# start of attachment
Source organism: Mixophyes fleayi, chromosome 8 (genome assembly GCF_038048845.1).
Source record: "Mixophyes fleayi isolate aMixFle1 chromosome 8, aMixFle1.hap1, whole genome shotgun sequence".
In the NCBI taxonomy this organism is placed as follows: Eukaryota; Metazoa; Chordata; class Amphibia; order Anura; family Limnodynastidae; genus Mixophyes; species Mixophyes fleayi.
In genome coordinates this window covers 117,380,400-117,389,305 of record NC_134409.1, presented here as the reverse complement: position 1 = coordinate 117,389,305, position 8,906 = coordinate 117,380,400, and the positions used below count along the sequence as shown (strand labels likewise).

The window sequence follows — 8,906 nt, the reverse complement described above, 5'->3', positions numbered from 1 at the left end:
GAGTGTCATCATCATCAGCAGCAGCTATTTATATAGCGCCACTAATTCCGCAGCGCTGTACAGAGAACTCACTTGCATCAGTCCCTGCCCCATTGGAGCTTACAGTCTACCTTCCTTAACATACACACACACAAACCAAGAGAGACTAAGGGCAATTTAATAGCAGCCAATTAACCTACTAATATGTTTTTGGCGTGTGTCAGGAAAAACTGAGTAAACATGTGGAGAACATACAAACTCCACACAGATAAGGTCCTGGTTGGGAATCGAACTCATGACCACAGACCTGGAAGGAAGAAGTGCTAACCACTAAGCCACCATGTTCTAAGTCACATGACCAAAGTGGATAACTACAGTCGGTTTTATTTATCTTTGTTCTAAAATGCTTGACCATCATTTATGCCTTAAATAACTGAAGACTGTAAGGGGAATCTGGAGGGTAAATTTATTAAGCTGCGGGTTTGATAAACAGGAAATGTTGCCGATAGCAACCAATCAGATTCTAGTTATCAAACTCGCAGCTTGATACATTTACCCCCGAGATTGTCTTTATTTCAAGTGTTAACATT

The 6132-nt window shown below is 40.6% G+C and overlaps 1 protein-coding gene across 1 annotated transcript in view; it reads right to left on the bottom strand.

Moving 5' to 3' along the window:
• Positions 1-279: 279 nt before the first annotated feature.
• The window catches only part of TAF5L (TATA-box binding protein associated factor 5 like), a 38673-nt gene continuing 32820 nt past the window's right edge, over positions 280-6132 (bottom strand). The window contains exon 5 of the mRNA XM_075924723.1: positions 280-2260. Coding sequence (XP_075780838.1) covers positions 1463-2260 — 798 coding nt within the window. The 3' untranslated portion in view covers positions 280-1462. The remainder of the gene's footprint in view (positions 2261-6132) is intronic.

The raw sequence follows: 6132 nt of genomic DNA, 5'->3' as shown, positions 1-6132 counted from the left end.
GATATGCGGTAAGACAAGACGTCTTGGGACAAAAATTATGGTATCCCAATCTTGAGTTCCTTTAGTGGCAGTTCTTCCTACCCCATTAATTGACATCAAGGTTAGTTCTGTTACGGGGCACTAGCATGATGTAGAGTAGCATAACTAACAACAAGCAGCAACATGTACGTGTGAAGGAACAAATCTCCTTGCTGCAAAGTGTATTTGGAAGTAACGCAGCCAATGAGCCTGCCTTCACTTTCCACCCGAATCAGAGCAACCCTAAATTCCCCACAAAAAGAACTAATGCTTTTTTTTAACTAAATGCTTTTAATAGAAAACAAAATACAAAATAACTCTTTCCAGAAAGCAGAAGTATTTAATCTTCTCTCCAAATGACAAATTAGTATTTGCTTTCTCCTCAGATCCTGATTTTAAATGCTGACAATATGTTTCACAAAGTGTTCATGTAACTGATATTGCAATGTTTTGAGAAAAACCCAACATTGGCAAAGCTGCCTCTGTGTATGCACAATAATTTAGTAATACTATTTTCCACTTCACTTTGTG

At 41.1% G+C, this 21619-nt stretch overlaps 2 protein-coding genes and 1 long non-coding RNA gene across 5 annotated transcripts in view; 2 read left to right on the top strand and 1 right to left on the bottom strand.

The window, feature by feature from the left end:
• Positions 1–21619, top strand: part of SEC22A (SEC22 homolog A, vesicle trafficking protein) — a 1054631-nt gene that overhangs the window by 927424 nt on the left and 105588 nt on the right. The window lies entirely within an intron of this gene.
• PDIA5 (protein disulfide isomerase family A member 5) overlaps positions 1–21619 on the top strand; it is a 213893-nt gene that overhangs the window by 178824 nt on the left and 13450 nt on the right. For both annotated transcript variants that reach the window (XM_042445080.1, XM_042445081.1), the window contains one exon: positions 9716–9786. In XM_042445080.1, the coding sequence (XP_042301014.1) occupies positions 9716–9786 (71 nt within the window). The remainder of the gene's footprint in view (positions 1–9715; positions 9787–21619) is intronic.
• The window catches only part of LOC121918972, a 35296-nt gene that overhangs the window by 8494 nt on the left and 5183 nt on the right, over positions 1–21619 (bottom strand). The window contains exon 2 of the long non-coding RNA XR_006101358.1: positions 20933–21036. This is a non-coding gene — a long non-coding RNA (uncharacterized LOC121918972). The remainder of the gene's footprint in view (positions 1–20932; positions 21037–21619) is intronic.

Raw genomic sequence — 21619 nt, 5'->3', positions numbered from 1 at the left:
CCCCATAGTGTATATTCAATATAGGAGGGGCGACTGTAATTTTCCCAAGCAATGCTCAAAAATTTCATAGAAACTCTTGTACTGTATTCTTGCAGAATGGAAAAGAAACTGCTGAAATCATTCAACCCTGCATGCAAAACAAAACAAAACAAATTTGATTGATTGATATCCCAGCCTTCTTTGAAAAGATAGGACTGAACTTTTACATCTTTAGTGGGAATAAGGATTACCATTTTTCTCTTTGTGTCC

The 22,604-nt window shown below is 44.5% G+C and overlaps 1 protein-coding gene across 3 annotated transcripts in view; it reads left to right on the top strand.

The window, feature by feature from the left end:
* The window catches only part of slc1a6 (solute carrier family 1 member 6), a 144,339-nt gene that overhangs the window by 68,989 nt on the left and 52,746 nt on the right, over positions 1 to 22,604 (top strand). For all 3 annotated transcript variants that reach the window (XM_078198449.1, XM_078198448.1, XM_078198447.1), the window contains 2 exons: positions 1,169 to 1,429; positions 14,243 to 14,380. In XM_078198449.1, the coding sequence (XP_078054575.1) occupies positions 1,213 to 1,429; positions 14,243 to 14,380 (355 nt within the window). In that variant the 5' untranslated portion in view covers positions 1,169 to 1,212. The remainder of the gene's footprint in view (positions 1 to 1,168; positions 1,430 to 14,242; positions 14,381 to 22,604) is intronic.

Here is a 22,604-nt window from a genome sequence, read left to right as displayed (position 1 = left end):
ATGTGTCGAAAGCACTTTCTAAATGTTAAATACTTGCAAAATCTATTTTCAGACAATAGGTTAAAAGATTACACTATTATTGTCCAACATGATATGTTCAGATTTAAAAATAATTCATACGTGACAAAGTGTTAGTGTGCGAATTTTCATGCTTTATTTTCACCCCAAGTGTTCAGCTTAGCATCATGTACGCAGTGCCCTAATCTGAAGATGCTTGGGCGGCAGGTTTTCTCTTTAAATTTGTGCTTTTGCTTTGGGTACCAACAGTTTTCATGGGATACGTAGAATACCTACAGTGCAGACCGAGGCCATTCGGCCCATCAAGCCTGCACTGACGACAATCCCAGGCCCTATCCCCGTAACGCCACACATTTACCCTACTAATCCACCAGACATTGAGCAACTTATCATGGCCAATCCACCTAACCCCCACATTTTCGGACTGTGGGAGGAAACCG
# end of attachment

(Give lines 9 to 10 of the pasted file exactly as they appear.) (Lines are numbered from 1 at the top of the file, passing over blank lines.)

• Positions 1-279: 279 nt before the first annotated feature.
• The window catches only part of TAF5L (TATA-box binding protein associated factor 5 like), a 38673-nt gene continuing 32820 nt past the window's right edge, over positions 280-6132 (bottom strand). The window contains exon 5 of the mRNA XM_075924723.1: positions 280-2260. Coding sequence (XP_075780838.1) covers positions 1463-2260 — 798 coding nt within the window. The 3' untranslated portion in view covers positions 280-1462. The remainder of the gene's footprint in view (positions 2261-6132) is intronic.